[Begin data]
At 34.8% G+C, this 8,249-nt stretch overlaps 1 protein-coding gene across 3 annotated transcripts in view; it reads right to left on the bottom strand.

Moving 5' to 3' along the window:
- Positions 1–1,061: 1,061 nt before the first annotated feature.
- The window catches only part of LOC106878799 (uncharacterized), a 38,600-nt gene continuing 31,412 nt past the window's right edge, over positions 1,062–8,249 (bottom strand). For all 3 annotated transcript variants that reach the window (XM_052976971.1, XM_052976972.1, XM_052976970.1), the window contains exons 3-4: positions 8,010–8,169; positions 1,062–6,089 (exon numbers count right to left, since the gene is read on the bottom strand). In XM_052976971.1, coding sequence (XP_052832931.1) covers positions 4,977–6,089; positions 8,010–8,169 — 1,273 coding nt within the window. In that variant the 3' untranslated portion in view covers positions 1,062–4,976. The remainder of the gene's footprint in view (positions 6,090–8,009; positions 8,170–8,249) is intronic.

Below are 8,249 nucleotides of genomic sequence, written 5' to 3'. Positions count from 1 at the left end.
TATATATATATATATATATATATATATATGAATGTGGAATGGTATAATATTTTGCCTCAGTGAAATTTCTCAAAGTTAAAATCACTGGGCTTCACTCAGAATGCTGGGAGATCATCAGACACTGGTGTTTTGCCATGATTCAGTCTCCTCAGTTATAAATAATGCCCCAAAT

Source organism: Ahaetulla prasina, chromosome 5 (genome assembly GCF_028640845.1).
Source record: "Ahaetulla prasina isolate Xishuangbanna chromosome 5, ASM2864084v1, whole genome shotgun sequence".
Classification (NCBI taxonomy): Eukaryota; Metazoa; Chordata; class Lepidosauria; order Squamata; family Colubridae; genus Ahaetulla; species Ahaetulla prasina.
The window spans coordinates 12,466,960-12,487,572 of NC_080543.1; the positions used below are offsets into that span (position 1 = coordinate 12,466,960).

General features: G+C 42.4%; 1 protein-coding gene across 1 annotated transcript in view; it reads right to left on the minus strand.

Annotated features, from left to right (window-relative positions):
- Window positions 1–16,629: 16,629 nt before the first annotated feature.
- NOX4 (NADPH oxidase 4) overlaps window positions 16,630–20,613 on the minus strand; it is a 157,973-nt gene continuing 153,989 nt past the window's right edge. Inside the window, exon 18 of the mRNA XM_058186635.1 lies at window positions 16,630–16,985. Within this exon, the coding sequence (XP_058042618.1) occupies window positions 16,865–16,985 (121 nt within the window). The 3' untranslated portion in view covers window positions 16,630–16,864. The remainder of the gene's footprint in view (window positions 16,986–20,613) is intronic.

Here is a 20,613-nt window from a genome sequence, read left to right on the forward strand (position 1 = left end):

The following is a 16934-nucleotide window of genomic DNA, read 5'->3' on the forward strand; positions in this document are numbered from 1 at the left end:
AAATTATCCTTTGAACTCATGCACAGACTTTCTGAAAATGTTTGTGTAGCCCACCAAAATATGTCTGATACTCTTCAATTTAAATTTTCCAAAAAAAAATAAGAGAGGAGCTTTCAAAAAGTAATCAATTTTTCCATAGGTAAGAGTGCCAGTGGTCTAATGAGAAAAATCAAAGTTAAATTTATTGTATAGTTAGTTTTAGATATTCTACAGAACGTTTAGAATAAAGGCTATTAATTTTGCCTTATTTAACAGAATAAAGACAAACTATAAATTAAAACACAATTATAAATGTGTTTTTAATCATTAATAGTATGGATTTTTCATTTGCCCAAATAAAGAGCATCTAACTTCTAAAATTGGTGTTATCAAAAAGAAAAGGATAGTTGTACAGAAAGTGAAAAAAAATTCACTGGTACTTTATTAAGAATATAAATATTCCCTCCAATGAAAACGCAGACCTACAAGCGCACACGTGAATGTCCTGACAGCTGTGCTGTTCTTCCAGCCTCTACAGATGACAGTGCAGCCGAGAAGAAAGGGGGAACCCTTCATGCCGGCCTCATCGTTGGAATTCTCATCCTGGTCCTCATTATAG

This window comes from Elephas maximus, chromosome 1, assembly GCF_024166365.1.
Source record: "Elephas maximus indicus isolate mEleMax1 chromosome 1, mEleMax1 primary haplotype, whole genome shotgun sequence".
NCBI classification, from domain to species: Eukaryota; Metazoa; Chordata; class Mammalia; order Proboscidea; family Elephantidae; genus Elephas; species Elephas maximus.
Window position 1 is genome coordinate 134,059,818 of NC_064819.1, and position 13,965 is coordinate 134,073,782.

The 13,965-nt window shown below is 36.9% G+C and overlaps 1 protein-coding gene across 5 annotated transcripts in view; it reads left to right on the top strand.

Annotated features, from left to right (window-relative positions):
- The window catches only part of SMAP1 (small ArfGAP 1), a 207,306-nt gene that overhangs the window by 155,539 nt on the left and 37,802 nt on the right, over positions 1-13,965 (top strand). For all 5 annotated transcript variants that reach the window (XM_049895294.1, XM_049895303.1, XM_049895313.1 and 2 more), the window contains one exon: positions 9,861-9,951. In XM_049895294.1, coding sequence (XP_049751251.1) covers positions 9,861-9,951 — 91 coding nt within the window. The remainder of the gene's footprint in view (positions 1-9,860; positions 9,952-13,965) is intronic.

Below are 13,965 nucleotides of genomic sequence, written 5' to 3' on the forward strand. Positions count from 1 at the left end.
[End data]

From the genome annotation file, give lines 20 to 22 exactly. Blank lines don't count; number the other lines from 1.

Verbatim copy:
NCBI classification, from domain to species: Eukaryota; Metazoa; Chordata; class Mammalia; order Proboscidea; family Elephantidae; genus Elephas; species Elephas maximus.
Window position 1 is genome coordinate 134,059,818 of NC_064819.1, and position 13,965 is coordinate 134,073,782.

The 13,965-nt window shown below is 36.9% G+C and overlaps 1 protein-coding gene across 5 annotated transcripts in view; it reads left to right on the top strand.